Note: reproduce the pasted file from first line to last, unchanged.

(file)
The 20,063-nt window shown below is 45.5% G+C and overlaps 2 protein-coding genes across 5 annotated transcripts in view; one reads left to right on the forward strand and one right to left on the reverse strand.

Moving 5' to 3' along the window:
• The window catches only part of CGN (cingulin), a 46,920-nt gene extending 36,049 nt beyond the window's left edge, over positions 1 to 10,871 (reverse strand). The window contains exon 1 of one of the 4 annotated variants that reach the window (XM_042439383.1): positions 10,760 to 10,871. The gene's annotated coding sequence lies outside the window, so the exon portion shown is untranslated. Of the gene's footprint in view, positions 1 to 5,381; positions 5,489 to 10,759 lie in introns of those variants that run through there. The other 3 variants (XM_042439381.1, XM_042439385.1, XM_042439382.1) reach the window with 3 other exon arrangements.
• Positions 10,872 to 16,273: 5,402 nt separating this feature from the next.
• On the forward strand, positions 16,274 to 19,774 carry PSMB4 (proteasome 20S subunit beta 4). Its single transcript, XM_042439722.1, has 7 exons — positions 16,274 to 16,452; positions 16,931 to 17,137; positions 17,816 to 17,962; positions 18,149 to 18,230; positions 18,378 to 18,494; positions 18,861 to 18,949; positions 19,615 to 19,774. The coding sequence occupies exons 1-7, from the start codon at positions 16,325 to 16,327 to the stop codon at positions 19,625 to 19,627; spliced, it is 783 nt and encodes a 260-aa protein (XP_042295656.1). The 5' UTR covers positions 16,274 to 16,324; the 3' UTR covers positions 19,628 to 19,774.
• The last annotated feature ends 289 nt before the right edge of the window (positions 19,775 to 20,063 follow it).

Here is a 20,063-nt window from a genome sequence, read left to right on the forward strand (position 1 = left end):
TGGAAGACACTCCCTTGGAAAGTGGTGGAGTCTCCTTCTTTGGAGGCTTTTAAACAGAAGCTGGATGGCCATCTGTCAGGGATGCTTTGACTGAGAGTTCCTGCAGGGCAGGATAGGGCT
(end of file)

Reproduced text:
The 20,063-nt window shown below is 45.5% G+C and overlaps 2 protein-coding genes across 5 annotated transcripts in view; one reads left to right on the forward strand and one right to left on the reverse strand.

Moving 5' to 3' along the window:
• The window catches only part of CGN (cingulin), a 46,920-nt gene extending 36,049 nt beyond the window's left edge, over positions 1 to 10,871 (reverse strand). The window contains exon 1 of one of the 4 annotated variants that reach the window (XM_042439383.1): positions 10,760 to 10,871. The gene's annotated coding sequence lies outside the window, so the exon portion shown is untranslated. Of the gene's footprint in view, positions 1 to 5,381; positions 5,489 to 10,759 lie in introns of those variants that run through there. The other 3 variants (XM_042439381.1, XM_042439385.1, XM_042439382.1) reach the window with 3 other exon arrangements.
• Positions 10,872 to 16,273: 5,402 nt separating this feature from the next.
• On the forward strand, positions 16,274 to 19,774 carry PSMB4 (proteasome 20S subunit beta 4). Its single transcript, XM_042439722.1, has 7 exons — positions 16,274 to 16,452; positions 16,931 to 17,137; positions 17,816 to 17,962; positions 18,149 to 18,230; positions 18,378 to 18,494; positions 18,861 to 18,949; positions 19,615 to 19,774. The coding sequence occupies exons 1-7, from the start codon at positions 16,325 to 16,327 to the stop codon at positions 19,625 to 19,627; spliced, it is 783 nt and encodes a 260-aa protein (XP_042295656.1). The 5' UTR covers positions 16,274 to 16,324; the 3' UTR covers positions 19,628 to 19,774.
• The last annotated feature ends 289 nt before the right edge of the window (positions 19,775 to 20,063 follow it).

Here is a 20,063-nt window from a genome sequence, read left to right on the forward strand (position 1 = left end):
TGGAAGACACTCCCTTGGAAAGTGGTGGAGTCTCCTTCTTTGGAGGCTTTTAAACAGAAGCTGGATGGCCATCTGTCAGGGATGCTTTGACTGAGAGTTCCTGCAGGGCAGGATAGGGCT